Scientists from Norway, Singapore and India examine tamarind shells as loading infrastructure
A team of scientists from Norway, Singapore and India have found a way to convert tamarind shells into carbon nanoshells, a key part of supercapacitors potentially capable of playing a larger role in energy storage, as vehicles new generation electrics and charging infrastructure.
The team whose study was recently published in the scientific journal Chemosphere believes that tamarind shell nanosheets, when scaled up, could be an environmentally friendly alternative to their industrially produced counterparts, while reducing waste.
Tamarind is a tropical fruit consumed all over the world. Bulky shells are rich in carbon and porous in nature, making them an ideal material for making carbon nanosheets.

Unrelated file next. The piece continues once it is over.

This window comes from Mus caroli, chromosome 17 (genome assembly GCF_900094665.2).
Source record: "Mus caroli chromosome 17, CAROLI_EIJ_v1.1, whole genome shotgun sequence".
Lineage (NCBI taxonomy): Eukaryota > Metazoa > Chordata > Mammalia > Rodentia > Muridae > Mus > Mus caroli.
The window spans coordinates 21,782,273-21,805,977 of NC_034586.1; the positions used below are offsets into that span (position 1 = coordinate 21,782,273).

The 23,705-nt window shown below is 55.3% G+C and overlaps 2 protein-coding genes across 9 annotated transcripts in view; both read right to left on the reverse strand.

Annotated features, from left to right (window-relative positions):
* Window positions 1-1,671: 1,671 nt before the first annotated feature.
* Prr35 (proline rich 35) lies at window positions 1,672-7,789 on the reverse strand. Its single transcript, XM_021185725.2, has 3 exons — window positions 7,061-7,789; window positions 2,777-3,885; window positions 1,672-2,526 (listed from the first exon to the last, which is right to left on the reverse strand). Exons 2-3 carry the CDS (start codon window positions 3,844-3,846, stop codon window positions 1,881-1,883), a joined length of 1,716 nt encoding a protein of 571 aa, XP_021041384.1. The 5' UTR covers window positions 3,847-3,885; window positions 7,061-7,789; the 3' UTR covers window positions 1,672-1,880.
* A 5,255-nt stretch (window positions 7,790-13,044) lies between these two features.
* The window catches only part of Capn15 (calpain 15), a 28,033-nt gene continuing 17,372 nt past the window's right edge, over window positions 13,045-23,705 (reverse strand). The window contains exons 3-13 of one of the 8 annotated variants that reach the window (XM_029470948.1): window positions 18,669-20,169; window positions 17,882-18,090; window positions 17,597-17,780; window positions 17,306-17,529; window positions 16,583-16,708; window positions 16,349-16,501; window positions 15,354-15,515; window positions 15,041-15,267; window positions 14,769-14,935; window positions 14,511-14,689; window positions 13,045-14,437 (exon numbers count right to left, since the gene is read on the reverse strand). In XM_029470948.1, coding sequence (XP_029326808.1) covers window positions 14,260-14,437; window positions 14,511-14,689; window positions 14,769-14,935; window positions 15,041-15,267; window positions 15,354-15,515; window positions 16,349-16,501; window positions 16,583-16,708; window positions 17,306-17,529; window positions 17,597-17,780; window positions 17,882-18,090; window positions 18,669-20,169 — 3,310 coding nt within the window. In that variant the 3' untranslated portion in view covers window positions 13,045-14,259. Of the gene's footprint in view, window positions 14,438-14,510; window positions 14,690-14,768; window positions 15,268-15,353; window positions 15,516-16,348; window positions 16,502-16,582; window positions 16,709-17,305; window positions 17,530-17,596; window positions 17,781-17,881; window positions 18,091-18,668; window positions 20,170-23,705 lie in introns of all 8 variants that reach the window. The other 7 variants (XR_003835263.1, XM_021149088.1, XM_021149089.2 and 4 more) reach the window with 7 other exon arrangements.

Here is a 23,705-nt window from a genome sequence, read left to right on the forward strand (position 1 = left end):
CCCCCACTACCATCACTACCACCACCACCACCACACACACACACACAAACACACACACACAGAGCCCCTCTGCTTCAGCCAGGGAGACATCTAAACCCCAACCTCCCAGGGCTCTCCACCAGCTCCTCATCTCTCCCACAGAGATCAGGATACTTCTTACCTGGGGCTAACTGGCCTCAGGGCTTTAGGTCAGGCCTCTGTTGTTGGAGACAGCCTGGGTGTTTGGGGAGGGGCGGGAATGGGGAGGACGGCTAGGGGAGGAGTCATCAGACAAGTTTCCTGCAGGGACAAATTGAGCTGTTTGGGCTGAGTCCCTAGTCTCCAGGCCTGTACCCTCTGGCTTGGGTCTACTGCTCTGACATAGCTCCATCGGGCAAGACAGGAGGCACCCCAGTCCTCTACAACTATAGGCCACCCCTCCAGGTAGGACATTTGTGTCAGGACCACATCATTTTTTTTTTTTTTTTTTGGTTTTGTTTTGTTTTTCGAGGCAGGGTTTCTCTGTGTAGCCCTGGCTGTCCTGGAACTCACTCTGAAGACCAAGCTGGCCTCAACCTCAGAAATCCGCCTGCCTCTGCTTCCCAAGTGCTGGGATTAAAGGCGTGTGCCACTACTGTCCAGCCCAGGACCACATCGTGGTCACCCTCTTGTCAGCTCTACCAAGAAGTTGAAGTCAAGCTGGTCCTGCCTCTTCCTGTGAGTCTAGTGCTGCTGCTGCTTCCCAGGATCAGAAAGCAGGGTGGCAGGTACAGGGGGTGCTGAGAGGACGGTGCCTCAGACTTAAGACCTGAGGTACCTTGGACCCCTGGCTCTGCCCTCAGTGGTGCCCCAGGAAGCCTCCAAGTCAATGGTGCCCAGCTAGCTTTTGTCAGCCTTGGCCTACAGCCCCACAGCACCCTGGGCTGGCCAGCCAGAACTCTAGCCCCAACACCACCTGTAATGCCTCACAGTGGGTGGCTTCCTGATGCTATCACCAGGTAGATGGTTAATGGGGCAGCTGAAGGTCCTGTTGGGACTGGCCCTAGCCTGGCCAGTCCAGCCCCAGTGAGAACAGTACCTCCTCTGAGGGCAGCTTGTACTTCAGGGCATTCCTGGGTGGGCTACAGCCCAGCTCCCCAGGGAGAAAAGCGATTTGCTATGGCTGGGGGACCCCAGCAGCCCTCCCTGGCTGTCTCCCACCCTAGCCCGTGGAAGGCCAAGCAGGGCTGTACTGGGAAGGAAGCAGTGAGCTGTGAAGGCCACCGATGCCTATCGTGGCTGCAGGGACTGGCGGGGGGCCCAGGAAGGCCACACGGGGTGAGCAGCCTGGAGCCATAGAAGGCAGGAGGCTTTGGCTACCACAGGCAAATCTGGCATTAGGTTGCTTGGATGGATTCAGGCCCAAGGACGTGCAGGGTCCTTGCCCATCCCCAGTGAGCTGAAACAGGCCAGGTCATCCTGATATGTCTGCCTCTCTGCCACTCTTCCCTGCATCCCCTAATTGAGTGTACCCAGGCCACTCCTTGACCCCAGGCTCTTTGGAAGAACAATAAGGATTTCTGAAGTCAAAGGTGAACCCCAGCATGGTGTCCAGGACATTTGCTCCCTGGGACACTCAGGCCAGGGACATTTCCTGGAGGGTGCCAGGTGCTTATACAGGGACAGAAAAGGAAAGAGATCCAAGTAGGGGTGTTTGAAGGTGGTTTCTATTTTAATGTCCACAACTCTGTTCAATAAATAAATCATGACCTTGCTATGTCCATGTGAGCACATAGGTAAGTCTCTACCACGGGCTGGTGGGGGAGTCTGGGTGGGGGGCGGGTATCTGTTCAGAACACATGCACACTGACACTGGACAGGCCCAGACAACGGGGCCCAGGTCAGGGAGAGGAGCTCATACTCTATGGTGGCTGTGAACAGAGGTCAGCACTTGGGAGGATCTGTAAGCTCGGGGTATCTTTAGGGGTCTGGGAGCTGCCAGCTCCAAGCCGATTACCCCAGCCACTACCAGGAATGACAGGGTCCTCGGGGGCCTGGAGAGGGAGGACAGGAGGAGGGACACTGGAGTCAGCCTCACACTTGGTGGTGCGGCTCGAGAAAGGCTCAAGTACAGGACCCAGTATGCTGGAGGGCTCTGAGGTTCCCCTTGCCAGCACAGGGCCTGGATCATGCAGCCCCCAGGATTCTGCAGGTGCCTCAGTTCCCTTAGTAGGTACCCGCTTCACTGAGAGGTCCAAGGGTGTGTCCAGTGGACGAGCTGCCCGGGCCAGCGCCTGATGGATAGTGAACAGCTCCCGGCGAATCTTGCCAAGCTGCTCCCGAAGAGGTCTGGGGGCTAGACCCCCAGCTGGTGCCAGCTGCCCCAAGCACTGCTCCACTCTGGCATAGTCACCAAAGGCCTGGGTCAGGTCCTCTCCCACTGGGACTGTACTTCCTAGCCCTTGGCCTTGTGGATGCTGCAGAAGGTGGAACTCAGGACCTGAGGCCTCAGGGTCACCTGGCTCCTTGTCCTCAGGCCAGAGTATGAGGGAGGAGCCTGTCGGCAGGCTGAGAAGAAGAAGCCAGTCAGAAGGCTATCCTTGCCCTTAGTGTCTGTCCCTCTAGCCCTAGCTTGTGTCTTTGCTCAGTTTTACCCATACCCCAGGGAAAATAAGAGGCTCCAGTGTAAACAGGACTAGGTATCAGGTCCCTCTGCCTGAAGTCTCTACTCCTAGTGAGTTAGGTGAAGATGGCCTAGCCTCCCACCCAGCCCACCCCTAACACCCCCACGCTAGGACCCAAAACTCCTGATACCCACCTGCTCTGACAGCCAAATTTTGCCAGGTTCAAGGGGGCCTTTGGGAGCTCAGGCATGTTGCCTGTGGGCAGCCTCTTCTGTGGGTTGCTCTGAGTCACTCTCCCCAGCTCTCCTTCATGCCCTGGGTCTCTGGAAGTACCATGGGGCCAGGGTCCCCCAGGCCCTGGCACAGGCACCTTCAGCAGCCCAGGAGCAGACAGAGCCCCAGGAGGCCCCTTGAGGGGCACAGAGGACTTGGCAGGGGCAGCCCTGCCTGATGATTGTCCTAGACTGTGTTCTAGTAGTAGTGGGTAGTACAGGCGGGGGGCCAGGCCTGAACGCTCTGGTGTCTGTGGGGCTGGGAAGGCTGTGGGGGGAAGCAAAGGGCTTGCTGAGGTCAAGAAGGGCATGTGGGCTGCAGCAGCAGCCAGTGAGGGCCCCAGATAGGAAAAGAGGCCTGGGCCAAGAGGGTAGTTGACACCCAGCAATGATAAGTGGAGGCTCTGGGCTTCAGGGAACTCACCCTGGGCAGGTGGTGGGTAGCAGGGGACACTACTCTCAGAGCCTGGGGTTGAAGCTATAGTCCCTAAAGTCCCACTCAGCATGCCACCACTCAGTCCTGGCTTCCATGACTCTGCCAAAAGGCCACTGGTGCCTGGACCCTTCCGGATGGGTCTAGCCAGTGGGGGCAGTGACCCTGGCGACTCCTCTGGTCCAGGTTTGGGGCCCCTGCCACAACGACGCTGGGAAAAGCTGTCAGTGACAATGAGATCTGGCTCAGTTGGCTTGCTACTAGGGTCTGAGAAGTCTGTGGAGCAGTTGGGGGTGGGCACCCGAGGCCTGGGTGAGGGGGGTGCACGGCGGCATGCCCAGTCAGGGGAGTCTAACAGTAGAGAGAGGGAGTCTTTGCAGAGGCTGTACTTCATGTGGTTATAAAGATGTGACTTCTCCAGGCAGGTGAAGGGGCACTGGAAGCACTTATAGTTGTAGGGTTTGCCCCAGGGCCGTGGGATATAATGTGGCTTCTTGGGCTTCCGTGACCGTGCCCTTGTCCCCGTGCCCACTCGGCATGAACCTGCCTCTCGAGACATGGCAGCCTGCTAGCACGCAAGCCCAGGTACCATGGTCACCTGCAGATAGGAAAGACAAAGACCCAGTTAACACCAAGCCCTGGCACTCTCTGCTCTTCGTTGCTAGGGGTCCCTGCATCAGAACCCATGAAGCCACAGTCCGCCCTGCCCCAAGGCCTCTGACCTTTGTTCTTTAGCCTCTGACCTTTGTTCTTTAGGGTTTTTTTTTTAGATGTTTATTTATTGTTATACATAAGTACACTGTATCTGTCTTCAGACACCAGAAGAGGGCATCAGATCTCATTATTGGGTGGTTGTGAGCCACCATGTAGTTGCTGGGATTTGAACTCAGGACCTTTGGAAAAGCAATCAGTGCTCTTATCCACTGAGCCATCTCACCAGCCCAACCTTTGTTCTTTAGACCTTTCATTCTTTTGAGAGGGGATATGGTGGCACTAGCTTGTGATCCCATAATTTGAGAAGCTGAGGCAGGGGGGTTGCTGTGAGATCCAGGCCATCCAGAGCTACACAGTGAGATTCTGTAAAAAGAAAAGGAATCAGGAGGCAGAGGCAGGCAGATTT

The team consisted of researchers from Nanyang Technological University in Singapore, Western Norway University of Applied Sciences and Alagappa University in India. Assistant Professor (Steve) Cuong Dang of NTU’s School of Electrical and Electronic Engineering, who led the study, said, “We found that the performance of our nanosheets derived from the tamarind shell was comparable to that of of their industrially manufactured counterparts in terms of porous structure and properties. The nanosheet manufacturing process is also the standard method for producing activated carbon nanosheets.
The study also showed that tamarind nanosheets have good thermal stability and good electrical conductivity, making them promising options for energy storage.
Currently, the team is working to make the production process more environmentally friendly by reducing the energy required while seeking to improve the electrochemical properties of nanosheets. The researchers hope to be able to explore large-scale production of nanosheets with agricultural partners and also hope to explore the possibility of using different types of fruit skins or shells to produce carbon nanosheets.